Day 27: Managing Focus and Logical Order

Properly managing focus, especially within web applications, is a key component to making JavaScripted web pages accessible. Determining logical order of code and components can be another challenge when it comes to web accessibility. Sites need to be coded thoughtfully so that the proper reading order of each section of the page is synchronous visually and audibly.

I learned a few things today that will not only make me a better accessibility specialist, but also a better developer.

Things I accomplished

What I learned today

  • There’s a ‘template’ HTML element for rendering content when called upon. Cool! Not supported by IE 11, of course.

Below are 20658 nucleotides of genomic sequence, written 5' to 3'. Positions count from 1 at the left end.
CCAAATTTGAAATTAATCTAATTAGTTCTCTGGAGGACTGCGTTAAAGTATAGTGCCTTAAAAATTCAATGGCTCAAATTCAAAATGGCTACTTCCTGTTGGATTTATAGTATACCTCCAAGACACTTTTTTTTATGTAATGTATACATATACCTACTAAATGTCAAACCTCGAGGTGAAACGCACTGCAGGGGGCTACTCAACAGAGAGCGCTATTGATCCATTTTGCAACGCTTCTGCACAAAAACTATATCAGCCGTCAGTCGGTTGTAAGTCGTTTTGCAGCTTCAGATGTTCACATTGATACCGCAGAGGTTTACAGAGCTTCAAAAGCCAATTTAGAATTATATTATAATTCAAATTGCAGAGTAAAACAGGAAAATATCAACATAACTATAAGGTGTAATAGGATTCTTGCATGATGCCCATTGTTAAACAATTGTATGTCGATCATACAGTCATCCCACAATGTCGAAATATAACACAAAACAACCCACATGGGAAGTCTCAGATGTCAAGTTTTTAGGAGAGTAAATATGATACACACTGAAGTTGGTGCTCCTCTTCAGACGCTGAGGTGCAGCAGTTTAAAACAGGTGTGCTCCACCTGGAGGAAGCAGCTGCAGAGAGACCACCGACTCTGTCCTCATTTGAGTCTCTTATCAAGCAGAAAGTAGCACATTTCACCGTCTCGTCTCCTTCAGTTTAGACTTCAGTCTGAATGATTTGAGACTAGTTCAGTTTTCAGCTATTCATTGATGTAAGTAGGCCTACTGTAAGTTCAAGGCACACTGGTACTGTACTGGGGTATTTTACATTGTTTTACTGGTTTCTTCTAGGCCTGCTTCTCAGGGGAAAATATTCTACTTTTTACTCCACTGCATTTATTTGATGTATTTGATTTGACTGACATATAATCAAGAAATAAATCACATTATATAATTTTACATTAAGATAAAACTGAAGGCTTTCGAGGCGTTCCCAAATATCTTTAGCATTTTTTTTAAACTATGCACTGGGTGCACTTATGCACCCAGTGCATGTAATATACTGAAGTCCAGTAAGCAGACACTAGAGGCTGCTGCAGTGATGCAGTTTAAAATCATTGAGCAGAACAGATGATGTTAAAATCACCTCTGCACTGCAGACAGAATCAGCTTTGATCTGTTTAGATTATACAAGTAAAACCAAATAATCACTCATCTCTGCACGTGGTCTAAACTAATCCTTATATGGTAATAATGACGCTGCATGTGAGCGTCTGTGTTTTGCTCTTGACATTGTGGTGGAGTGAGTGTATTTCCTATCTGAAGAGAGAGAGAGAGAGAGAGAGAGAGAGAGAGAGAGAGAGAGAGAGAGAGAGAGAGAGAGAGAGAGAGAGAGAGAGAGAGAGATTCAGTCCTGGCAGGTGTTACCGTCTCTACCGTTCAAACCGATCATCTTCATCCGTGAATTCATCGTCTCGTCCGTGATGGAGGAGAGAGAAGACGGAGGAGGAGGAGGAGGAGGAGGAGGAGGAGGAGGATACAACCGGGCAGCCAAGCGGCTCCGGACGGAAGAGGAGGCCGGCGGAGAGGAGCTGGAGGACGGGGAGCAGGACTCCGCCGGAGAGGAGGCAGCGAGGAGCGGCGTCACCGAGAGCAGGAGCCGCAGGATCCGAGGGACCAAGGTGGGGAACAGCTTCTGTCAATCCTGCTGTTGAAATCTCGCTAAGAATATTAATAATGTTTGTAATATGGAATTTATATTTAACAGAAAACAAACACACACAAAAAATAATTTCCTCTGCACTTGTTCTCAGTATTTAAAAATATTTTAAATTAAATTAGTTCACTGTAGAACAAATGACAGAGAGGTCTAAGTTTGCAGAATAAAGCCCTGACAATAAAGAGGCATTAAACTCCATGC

• JavaScript has a focus method to assist with focus on elements that do not naturally receive focus.
  • In the case of an SPA, don’t forget to change the page title alongside managing the focus of the pages element.
  • The position of the some “subscribe to newsletter” components can be problematic if not positioned appropriately in the DOM. I had to quickly evaluate this site, and was relieved that it didn’t have that problem.
  • Labeling (naming) techniques are not all treated equally. Importance is computed. In other words, if several techniques are combined, one could overwrite another. Examples of labels (names) that may overwrite one another, dependent upon importance:
    • aria-labelledby
    • aria-label
    • label
    • title
  • Reminder: not every person who uses a screen reader is a keyboard user; likewise, not every keyboard user is a person who uses a screen reader.